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European Economy Proves to be Solid Facing Brexit | ASHARQ AL-AWSAT English Archive 2005 -2017
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British students hold UK and European Union flags in front of the European Parliament in Brussels, Belgium, June 23, 2016. REUTERS/Eric Vidal

Cairo-After a large wave of concerns about the global economy during the eight weeks that followed the referendum leading to Brexit, reports based on reliable statistics have proven that the global and particularly the European economy has succeeded in surviving Brexit without additional crises.

The world is anticipating results of elections in the United States and Europe that may change the current structure of powerful countries amid expectations of the ascension of the political right-wing, which will affect the flexibility of trade and economic agreements that have witnessed turmoil.

The Brexit has been one of the biggest anxiety triggers in the world, fear of a major economic disorder in Europe or a complete dismantle of the Union, which would maximize economic crises worldwide.

The European Union (EU) topped the World Banks list of world GDPs in 2015 with more than $18,460 trillion and the U.N.’s list with more than $18,518 trillion… while it has ranked second following the United States in the World Bank’s list in 2016 by $16,477 trillion.

*Stable indexes
A survey has shown stability in the growth of private businesses in the Euro Zone in August; but concerns have persisted from difficulties that may confront industries in September.

Most of results indicated that economic consequences of the British referendum have retained the United Kingdom without affecting main trade partners. Chris Williamson, chief economist at Markit for research said that the positive process of affairs will be an encouraging issue for policymakers. According to Markit’s statement, conditions in the region point to cautious positive promises to face threats of Brexit.

In its report, Markit said that the complex reading was slightly above the average it reached before during this year, which indicates that the growth in the Q3 will likely be similar to the results appeared during the H1of 2016.

Analysts see that these results, and despite its slight positivity, clearly show a remarkable stability bearing an important significance following the referendum, which was expected to cause a huge downturn in the European economy.

Williamson says that the Purchasing Managers’ Index (PMI) in August shows that the Euro Zone still has witnessed a constant growth in Q3 with no indicators on recovery caused by the uncertainty concerning the implementation of Brexit.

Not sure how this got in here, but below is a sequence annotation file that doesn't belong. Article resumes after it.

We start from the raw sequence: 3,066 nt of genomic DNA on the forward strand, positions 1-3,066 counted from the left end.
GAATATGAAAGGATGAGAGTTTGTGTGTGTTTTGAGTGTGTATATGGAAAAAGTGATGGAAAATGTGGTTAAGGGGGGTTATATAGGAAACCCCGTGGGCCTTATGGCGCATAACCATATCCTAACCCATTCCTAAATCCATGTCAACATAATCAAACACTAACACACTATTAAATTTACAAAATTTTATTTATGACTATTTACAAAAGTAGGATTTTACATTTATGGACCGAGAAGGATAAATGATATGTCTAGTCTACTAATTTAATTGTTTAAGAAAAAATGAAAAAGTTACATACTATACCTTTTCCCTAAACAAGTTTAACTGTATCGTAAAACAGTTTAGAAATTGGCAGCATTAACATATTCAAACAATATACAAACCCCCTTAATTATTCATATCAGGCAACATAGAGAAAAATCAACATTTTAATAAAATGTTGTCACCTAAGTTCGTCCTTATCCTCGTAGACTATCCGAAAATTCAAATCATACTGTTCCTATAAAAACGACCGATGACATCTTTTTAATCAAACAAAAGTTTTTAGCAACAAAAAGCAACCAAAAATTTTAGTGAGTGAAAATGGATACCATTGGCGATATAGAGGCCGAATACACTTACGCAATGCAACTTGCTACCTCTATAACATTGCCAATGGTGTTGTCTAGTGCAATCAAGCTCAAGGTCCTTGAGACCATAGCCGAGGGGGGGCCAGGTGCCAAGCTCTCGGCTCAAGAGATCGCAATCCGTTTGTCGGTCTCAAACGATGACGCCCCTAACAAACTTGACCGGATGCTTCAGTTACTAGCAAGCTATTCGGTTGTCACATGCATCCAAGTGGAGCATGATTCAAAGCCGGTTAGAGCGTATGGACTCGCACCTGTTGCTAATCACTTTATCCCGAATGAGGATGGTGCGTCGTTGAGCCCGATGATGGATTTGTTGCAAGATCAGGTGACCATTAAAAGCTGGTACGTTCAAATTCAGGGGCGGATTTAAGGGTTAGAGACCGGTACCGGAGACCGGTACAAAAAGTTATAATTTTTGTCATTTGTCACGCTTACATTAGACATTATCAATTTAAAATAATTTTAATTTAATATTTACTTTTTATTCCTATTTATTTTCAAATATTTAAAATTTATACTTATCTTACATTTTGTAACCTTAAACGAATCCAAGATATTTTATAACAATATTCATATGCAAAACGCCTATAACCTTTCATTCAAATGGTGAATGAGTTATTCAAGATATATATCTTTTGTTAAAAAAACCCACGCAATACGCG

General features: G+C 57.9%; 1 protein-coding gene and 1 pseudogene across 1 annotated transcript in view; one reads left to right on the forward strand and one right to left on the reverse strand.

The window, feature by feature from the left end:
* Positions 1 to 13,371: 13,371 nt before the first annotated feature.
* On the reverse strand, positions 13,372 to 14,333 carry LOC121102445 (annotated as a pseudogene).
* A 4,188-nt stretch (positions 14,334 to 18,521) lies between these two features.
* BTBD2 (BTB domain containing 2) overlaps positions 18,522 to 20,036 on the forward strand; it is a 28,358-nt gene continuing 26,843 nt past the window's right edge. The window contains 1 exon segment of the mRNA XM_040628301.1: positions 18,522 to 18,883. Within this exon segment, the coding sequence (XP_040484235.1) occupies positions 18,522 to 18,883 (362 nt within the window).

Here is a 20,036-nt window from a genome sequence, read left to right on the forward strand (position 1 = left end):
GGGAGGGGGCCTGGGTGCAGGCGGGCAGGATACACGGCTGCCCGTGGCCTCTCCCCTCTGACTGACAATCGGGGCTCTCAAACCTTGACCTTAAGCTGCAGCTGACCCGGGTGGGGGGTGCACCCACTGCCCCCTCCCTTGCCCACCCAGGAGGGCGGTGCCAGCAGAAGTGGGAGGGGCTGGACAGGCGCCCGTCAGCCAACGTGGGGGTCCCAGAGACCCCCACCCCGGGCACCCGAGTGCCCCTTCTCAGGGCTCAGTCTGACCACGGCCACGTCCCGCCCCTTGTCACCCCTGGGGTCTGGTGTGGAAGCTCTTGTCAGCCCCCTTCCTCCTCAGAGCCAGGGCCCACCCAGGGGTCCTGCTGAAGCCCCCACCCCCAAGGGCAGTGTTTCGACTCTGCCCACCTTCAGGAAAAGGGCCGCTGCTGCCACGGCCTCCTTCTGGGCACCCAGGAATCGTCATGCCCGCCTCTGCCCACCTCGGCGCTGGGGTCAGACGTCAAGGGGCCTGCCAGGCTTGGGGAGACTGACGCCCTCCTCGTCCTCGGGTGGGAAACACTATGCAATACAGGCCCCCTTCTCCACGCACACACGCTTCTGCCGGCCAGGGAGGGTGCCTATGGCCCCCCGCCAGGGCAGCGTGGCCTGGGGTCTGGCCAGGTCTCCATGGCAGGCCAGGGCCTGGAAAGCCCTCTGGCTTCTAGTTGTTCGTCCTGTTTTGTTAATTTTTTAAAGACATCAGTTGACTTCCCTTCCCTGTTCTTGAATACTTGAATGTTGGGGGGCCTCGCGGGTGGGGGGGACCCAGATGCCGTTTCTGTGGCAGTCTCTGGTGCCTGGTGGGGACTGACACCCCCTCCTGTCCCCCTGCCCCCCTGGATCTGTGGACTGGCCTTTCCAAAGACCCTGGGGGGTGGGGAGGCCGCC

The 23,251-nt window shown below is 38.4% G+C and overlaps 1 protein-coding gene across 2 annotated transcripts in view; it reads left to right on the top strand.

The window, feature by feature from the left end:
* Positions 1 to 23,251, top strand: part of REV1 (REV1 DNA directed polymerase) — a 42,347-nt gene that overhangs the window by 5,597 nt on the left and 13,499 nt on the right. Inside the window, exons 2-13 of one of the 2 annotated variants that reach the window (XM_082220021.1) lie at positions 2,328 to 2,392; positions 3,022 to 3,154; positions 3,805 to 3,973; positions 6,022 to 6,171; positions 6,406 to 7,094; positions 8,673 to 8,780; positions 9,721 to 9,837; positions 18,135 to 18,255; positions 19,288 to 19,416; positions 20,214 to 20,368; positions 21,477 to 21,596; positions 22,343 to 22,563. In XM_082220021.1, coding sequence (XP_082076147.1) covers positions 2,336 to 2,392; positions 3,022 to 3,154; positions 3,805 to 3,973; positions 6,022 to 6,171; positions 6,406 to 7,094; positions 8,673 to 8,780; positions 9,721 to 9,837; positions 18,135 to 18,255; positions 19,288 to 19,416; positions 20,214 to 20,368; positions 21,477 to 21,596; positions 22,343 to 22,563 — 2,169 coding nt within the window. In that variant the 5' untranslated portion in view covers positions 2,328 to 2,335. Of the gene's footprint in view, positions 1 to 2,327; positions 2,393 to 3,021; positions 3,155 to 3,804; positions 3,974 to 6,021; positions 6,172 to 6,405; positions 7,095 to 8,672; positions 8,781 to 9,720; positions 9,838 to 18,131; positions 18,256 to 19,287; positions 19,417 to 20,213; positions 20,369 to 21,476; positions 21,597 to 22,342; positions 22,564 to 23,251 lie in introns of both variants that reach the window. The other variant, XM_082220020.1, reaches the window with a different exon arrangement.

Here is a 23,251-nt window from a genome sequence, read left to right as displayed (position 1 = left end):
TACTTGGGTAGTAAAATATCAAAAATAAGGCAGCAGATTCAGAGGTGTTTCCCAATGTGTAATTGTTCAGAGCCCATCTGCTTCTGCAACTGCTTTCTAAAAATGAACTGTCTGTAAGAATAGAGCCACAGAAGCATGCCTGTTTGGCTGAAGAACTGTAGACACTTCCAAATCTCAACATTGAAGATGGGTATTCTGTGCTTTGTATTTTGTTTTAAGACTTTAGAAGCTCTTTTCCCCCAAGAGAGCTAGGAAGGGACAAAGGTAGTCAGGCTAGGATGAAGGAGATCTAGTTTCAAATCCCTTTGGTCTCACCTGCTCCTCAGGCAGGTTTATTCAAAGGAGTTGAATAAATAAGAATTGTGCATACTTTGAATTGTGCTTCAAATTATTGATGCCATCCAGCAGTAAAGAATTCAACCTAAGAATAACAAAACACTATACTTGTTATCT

*Positive indexes in Britain too
As per of Britain, a survey showed that export demands in the British sector of manufacturing industries in August rose to its highest level in two years due to the drop in the pound sterling’s value after the referendum; However, this drop has scaled up price rates forecasts to their highest level since one year.

A survey implemented by the Confederation of British Industry showed that an index, which measures demands in all factories has slightly dropped to (-5) in August from (-4) in July; but demands of exports have improved to (-6) from (-22) in August 2016 to its highest level since August 2014.

*Leaders’ contentment
Concerning the leaders of Europe, their recent speeches have carried a clear contentment tonality, which assert the continent’s capability on overcoming the consequences of Brexit; in a joint press conference with German Chancellor Angel Merkel and French President Francois Holland, Italian Prime Minister Matteo Renzi said that Britain’s decision to split from the EU is not the end of the world for Europe, and called for strong measures to achieve an economic growth in the Union.

However, the German Chancellor was more cautious concerning Renzi’s demand for more investments, flexibility in budget, and rejection of austerity and said that the stability charter in the European budget already includes much flexibility that allows European countries to use it smartly. Merkel considered that similar decisions should be taken by the European commissioner and called EU member states to move forward in the field on modern technology.